Think about the last time you were at a party, and you were talking to someone, and all you could think about was how quickly you could extricate yourself from that conversation. Why? Because that person was not interesting! Well, the same applies to your Facebook page. Which is why the biggest Facebook blunder you can make is:
Your posts should be engaging, fun, playful, humorous, friendly and sometimes informative. They should have photos 99% of the time. Or video. And the way you know that they are interesting is that your patients share them, or comment on them, or at least click “like” on them. If you are wondering what to post, read this blog.
There is another reason to make sure that your Facebook posts are engaging. Many people think that if you post something, it shows up on all your friends or followers walls. That is not how Facebook works. Facebook calculates something called “affinity”, which measures how often people read, share, comment and like a post from someone, and the more often that happens, the more frequently they show up on that person’s wall. And if it is very infrequent, then your posts won’t show up at all. Which is also why it’s a mistake to:
2. FAIL TO REPLY TO EVERY COMMENT
If someone has posted something or commented on your post, you must ALWAYS reply. To ignore it is the equivalent of someone telling you how great you look today and you just nod. Actually, it’s worse than that. You can lose patients over it. Across all industries it’s estimated that 15% of customers are lost because the business did not respond to a comment or question. Basically, it’s rude.
As a side note, make sure that anyone can post on your Facebook page. You don’t want to block it in any way in your set-up. Don’t worry, you can delete any post you don’t like. The next blunder would be:
3. GETTING TOO CLINICAL
I believe it’s a huge mistake to do a lot of posts about dentistry. Dentistry is mostly not fascinating to people. They are looking to Facebook to find out what the experience is of being in your practice. If you look at online reviews, very few of them relate to a clinical treatment. The majority are about what it was like to be in that practice and interact with the dentist and team members. This applies to Facebook as well. Show them how fun and friendly and caring you are, not how to floss and why they would like implants.
But even if your posts are good, it doesn’t matter if you’re:
4. NOT ACTIVELY PURSUING LIKES AND CHECK-INS
The number of likes you have matters. As a pure number, it makes an impression, but also it relates to your exponential reach online. The average person has 130 friends on Facebook, so every time you add ten likes you’ve potentially reached 1,300 people. Marketing is a numbers game, and this is how to win it.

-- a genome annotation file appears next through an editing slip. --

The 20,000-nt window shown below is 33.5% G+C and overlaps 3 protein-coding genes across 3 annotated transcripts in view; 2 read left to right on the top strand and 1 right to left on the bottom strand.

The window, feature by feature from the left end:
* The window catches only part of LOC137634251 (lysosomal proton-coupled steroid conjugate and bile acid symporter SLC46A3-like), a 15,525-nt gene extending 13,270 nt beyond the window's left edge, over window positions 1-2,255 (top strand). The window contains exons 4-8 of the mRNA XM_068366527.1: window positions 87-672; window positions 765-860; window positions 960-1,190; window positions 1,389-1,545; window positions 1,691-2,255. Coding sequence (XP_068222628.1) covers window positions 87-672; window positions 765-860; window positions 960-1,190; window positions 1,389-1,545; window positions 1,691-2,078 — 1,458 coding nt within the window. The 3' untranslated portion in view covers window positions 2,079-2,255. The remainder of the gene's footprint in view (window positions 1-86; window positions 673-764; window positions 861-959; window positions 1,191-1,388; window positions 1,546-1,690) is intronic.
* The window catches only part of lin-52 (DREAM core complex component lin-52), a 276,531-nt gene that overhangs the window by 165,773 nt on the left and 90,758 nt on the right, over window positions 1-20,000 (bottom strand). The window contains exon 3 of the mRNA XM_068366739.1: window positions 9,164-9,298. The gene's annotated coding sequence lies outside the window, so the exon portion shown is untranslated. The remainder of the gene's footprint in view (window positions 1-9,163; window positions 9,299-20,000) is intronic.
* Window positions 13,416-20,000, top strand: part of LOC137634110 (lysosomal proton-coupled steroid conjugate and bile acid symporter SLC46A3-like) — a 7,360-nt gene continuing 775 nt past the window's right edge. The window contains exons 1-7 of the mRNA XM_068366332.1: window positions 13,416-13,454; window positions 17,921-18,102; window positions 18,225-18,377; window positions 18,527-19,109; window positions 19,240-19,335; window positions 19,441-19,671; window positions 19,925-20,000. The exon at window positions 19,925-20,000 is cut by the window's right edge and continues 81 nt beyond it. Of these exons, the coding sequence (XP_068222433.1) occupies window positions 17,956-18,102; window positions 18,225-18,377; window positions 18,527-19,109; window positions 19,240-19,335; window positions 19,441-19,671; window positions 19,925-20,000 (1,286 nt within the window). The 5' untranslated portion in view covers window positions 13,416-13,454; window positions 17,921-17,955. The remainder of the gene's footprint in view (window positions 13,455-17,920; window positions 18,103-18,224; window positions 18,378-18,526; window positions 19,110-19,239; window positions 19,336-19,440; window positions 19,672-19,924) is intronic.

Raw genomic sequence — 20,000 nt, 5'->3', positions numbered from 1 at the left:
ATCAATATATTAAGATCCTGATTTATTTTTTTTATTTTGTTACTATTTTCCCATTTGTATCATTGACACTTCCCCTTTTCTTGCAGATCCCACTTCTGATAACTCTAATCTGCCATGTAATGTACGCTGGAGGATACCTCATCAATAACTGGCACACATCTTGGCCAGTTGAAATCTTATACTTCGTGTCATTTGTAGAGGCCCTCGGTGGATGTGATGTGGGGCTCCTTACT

Check-ins matter also. Many dentists don’t think people do this, but the fact is that when a practice first signs up for ReputationMonitor, we find that more than 8% of their patients have checked in to their practice on Facebook, on their own, without any encouragement.
The other reason you want to be doing this is because Facebook is now searchable, and the more of these you have the more you will appear in search results. Read about Facebook’s Graph Search here for more detail on that.
And lastly, because of everything else I’ve mentioned so far, this last blunder should be obvious:
5. PAYING AN OUTSIDE COMPANY TO DO YOUR POSTS
Nothing bothers readers more than posts written by posers. It’s nearly impossible to create a genuine, authentic feel to posts when you don’t work at the practice. Some of these companies are creating the posts with automated programs, or they’re cramming a lot of dental content in to make you think it’s what should be there.
That said, I believe you should assign social media to someone as part of their job in the office. Not the dentists, because there are better uses of their time (drilling!) They can participate occasionally, and should certainly read what’s posted, but let the Facebook geeks in the office handle social media.
You can also use a resource like www.MySocialPractice.com, a great service by my Internet pal Jack Hadley, where they will give you daily suggestions on what to post on Facebook–as opposed to writing them for you. They also offer valuable guidance on social media, and even provide interesting office displays encouraging patients to like your practice.
And now, get social!
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Thanks Fred, for your kinds words about our service. And “amen” to each of your five points!
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